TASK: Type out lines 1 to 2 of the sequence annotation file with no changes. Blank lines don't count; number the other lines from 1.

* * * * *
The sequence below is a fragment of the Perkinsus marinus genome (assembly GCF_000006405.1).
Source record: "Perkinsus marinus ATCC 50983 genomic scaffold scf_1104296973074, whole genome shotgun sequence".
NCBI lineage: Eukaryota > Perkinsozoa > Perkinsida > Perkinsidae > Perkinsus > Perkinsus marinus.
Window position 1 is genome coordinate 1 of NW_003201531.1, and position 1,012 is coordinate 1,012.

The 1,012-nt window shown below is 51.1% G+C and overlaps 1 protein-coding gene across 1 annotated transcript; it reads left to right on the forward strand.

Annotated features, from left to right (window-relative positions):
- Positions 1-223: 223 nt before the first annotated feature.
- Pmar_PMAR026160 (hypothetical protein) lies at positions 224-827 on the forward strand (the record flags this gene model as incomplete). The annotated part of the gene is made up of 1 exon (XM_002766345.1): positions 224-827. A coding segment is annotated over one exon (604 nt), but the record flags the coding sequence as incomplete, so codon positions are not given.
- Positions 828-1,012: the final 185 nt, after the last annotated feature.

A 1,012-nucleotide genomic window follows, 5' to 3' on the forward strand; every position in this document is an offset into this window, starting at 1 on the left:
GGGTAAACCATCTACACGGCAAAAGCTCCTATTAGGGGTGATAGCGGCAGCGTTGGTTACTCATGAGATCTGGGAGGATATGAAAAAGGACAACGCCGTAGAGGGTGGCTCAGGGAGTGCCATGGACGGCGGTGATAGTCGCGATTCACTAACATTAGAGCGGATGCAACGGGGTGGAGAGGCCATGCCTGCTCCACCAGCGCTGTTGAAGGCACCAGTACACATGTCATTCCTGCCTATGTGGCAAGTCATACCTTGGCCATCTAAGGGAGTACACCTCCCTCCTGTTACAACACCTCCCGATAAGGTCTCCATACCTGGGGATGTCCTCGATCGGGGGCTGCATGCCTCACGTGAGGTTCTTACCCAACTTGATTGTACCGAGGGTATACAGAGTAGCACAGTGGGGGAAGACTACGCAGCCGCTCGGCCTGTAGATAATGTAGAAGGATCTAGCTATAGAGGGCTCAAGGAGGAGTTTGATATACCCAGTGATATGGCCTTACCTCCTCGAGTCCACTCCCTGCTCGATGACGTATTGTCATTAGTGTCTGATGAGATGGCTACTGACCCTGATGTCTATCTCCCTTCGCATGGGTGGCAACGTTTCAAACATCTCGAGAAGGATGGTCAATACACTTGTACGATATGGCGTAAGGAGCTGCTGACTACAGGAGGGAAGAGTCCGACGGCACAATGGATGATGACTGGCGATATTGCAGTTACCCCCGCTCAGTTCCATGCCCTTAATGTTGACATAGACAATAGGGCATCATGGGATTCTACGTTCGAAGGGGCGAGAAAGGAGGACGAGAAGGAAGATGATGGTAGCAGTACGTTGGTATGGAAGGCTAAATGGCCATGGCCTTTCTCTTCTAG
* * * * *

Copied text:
The sequence below is a fragment of the Perkinsus marinus genome (assembly GCF_000006405.1).
Source record: "Perkinsus marinus ATCC 50983 genomic scaffold scf_1104296973074, whole genome shotgun sequence".